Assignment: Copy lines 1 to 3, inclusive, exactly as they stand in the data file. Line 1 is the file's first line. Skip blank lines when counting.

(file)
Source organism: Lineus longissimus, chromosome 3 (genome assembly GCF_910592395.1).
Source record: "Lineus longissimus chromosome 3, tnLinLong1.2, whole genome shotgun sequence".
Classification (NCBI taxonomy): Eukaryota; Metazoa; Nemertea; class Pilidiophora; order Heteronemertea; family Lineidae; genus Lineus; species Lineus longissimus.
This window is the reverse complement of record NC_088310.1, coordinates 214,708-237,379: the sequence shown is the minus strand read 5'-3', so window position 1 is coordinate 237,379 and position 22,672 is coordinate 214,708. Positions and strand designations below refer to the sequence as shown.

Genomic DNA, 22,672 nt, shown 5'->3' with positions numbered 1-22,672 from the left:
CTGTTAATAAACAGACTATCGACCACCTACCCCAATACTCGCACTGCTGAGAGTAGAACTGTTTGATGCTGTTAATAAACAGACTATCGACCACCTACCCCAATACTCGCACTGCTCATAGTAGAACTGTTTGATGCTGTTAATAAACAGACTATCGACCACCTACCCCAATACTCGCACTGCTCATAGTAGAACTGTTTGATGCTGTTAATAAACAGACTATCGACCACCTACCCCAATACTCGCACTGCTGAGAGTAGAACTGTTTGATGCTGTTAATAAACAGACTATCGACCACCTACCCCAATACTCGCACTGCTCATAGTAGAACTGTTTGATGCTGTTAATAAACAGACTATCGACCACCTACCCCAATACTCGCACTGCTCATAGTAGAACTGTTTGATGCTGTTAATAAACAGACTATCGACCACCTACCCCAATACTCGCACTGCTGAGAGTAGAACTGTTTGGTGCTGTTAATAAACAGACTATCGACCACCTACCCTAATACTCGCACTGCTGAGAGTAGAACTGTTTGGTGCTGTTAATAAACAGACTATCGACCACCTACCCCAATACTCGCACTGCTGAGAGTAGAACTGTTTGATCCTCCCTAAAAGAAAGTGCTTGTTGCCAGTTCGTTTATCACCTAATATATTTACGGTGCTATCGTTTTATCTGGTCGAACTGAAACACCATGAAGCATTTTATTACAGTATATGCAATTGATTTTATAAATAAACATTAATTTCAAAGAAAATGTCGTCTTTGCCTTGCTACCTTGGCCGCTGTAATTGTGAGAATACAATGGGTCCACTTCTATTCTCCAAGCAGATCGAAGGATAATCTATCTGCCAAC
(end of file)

Source organism: Lineus longissimus, chromosome 3 (genome assembly GCF_910592395.1).
Source record: "Lineus longissimus chromosome 3, tnLinLong1.2, whole genome shotgun sequence".
Classification (NCBI taxonomy): Eukaryota; Metazoa; Nemertea; class Pilidiophora; order Heteronemertea; family Lineidae; genus Lineus; species Lineus longissimus.